March 20, 2014 in City

Jim Kershner’s this day in history

By Correspondent
 

From our archives, 100 years ago

One member of the Spokane Tribe was dead and another under arrest after a fight turned bloody in a camp above the Spokane River near Fairmount Cemetery.

The Spokane Daily Chronicle said a number of tribal members had come to Spokane to buy spring supplies and were camped in tepees near the river. Obed Williams and John Alexander had apparently been quarreling for a long time for unknown reasons.

Both returned to camp from downtown about 11 p.m. and began arguing. Williams later told police that Alexander pinioned him to the ground, held a knife to his throat and said, “I could cut your throat now if I wanted to.” Then Alexander turned the knife around and “struck me on the forehead with the handle.”

Williams claimed that he blacked out and remembered nothing after that. However, it was Alexander who ended up dead and Williams was under arrest. Alexander’s body was taken away in a wagon by two women, so police were still trying to determine the cause of death.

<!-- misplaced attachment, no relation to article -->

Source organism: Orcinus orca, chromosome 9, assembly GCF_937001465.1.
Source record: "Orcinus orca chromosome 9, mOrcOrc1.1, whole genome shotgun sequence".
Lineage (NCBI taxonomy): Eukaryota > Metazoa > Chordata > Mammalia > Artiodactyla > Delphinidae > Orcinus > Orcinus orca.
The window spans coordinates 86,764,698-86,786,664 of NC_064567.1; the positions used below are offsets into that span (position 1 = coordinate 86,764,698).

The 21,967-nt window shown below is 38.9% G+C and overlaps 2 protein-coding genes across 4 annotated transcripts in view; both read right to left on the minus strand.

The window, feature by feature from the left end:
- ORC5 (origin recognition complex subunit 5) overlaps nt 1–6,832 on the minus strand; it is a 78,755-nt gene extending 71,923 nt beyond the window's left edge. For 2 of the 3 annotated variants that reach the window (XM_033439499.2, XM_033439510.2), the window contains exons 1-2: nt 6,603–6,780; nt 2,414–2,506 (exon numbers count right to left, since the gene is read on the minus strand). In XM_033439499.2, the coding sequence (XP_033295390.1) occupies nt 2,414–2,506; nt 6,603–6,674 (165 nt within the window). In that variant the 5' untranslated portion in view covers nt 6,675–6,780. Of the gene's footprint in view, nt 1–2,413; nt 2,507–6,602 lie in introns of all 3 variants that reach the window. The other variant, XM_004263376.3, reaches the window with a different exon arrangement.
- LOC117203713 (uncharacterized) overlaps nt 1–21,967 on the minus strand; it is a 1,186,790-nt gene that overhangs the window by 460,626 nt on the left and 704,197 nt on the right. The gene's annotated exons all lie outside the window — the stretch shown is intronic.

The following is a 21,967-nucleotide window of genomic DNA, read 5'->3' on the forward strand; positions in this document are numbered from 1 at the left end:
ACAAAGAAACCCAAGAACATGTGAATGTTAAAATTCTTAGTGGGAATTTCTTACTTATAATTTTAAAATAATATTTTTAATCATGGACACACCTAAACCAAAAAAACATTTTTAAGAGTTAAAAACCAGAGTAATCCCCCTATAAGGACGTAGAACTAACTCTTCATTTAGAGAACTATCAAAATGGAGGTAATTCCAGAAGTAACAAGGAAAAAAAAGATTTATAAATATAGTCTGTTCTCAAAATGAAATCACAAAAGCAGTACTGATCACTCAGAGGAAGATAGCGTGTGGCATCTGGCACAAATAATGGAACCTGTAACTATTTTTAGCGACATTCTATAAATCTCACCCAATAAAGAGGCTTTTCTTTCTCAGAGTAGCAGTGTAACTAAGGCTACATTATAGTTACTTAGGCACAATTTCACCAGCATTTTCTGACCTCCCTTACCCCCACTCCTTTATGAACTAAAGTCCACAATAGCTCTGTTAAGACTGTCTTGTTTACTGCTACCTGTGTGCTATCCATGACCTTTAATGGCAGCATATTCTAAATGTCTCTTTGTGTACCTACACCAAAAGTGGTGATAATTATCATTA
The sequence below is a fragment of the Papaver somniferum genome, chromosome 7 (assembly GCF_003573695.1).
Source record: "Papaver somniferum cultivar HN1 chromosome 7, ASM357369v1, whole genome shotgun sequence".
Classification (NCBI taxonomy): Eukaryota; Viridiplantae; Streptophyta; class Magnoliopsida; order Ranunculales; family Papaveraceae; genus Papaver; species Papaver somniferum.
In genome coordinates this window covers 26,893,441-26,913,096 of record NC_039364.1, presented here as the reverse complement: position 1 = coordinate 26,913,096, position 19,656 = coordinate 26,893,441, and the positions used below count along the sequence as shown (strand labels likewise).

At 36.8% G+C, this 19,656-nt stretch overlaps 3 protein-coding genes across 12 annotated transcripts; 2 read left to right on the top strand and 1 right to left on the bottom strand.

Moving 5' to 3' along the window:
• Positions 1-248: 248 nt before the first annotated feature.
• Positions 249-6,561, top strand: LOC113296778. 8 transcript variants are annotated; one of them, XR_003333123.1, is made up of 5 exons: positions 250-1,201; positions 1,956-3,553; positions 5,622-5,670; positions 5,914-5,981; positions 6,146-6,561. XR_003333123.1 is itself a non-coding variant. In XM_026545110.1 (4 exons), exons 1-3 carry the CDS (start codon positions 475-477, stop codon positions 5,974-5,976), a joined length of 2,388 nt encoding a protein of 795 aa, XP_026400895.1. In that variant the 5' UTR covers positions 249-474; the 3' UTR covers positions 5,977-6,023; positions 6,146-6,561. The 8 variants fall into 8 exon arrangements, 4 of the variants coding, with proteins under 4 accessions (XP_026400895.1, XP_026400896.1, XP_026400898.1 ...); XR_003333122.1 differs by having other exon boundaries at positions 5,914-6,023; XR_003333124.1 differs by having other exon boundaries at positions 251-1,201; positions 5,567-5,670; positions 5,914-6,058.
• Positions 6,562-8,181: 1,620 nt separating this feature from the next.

From the business beat: A large new woolen mill, owned by Portland Woolen Mills, was ready to begin production near Parkwater on the east side of Spokane. A photo showed two large buildings nearly complete. The Spokane Daily Chronicle said the mill’s capacity would be 15,000 yards of material a day and that it would run 24 hours a day.  


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